From Wikipedia, the free encyclopedia
Jump to: navigation, search
Classification and external resources
ICD-10 F52.6, N94.1
ICD-9 625.0
Patient UK Dyspareunia

Dyspareunia (from Greek, δυσ-, dys- "bad" and πάρευνος, pareunos "bedfellow", meaning "badly mated"[1][2]) is painful sexual intercourse, due to medical or psychological causes. The symptom is significantly more common in women than in men, affecting up to one-fifth of women at some point in their lives.[3] The causes are often reversible, even when long-standing, but self-perpetuating pain is a factor after the original cause has been removed.

A medical evaluation of dyspareunia focuses initially on physical causes, which must be ruled out before psychogenic or emotional causes are considered. In the majority of instances of dyspareunia, there is an original physical cause. An extreme form, in which the woman's pelvic floor musculature contracts involuntarily, is termed vaginismus.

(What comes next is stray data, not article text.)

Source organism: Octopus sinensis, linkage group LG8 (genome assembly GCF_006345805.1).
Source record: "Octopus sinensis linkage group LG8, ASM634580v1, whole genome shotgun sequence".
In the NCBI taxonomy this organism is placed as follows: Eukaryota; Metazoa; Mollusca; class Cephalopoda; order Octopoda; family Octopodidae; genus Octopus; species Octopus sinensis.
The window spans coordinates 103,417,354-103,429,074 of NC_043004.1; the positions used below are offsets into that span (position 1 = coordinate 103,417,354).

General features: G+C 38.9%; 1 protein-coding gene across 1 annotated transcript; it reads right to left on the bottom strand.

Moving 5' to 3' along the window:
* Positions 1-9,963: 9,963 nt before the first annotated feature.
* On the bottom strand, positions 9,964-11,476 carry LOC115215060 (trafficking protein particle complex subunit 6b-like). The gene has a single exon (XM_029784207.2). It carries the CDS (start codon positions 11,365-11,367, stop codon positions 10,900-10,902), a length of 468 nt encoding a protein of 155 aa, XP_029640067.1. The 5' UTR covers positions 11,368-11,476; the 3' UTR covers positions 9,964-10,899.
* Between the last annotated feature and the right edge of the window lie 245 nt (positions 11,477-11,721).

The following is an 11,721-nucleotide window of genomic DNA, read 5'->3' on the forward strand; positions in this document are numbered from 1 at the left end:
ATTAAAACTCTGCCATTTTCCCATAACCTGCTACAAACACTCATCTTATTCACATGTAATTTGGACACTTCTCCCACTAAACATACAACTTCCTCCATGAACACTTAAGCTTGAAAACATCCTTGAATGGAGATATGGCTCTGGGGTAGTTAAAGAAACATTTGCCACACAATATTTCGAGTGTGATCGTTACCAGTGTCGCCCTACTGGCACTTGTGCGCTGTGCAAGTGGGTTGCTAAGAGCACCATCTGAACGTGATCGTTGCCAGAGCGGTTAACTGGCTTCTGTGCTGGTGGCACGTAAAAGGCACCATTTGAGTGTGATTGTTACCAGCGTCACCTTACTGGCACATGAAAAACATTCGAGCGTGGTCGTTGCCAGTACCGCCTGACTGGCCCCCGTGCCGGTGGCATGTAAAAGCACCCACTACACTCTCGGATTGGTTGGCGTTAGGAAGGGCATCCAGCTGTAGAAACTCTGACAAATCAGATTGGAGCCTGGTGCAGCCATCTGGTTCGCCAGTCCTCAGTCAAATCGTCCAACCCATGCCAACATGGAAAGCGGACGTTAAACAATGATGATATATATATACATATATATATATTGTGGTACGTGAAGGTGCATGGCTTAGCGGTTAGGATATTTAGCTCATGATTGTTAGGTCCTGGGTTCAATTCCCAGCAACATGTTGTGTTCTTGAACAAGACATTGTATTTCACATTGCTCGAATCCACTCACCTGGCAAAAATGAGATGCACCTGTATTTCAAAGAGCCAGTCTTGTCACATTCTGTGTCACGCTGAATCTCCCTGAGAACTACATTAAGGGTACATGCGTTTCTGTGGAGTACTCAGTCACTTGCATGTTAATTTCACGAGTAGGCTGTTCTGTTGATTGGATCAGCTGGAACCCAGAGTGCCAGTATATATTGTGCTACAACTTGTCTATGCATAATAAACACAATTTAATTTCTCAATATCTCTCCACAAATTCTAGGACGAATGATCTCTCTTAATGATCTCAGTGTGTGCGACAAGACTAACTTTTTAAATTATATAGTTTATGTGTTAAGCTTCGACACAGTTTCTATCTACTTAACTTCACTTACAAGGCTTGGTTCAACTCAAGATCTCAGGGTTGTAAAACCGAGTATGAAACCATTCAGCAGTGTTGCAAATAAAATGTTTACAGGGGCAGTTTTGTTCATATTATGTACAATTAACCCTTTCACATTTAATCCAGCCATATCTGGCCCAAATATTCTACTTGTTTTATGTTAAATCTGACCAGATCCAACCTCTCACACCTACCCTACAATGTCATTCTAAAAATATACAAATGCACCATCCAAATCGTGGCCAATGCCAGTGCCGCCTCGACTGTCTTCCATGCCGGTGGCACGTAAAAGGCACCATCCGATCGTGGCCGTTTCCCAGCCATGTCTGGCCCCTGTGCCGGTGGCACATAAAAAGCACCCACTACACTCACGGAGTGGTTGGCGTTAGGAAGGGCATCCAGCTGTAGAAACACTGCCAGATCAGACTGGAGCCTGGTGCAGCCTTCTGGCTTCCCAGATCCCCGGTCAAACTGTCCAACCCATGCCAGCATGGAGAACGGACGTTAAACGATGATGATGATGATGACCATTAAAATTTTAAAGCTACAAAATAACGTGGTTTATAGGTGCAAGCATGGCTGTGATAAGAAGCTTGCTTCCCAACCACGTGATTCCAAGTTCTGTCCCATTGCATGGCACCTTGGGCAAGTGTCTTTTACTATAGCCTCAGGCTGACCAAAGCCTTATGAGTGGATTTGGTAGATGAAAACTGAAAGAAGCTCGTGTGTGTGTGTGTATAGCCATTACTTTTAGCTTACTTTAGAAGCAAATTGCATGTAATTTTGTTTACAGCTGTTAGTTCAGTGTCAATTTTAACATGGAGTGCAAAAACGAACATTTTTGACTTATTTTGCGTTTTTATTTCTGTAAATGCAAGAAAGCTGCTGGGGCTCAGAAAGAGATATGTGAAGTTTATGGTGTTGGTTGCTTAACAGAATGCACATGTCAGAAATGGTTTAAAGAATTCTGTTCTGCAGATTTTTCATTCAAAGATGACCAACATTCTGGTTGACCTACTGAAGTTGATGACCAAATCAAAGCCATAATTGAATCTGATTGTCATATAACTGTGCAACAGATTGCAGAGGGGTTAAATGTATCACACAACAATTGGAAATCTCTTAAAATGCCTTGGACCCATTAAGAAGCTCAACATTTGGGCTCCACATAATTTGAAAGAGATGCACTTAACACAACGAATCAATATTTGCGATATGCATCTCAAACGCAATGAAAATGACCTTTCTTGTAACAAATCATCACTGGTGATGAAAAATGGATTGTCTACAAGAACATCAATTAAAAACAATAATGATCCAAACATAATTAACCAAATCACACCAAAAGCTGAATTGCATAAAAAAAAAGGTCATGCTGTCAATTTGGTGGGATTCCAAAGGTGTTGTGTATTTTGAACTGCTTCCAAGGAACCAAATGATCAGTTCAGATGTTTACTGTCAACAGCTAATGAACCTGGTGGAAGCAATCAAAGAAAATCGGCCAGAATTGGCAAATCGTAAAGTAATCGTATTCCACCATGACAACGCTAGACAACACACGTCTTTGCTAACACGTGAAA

According to DSM-IV,[4] the diagnosis of dyspareunia is made when the patient complains of recurrent or persistent genital pain before, during, or after sexual intercourse that is not caused exclusively by lack of lubrication or by vaginismus. Clinically, it is often difficult to separate dyspareunia from vaginismus, since vaginismus may occur secondary to a history of dyspareunia and even mild vaginismus is often accompanied by dyspareunia. It is important to establish whether the dyspareunia is acquired or congenital and whether it is generalized (complete) or situational. Further inquiry should determine whether the pain is superficial or deep - whether it occurs primarily at the vaginal outlet or vaginal barrel or upon deep thrusting against the cervix. Even when the pain can be reproduced during a physical examination, the possible role of psychological factors in either causing or maintaining the pain must be acknowledged and dealt with in treatment. After the text revision of the fourth edition of the DSM, a debate arose, with arguments to recategorize dyspareunia as a pain disorder instead of a sex disorder,[5] with Charles Allen Moser, a physician, arguing for the removal of dyspareunia from the manual altogether.[6]

Symptoms in women[edit]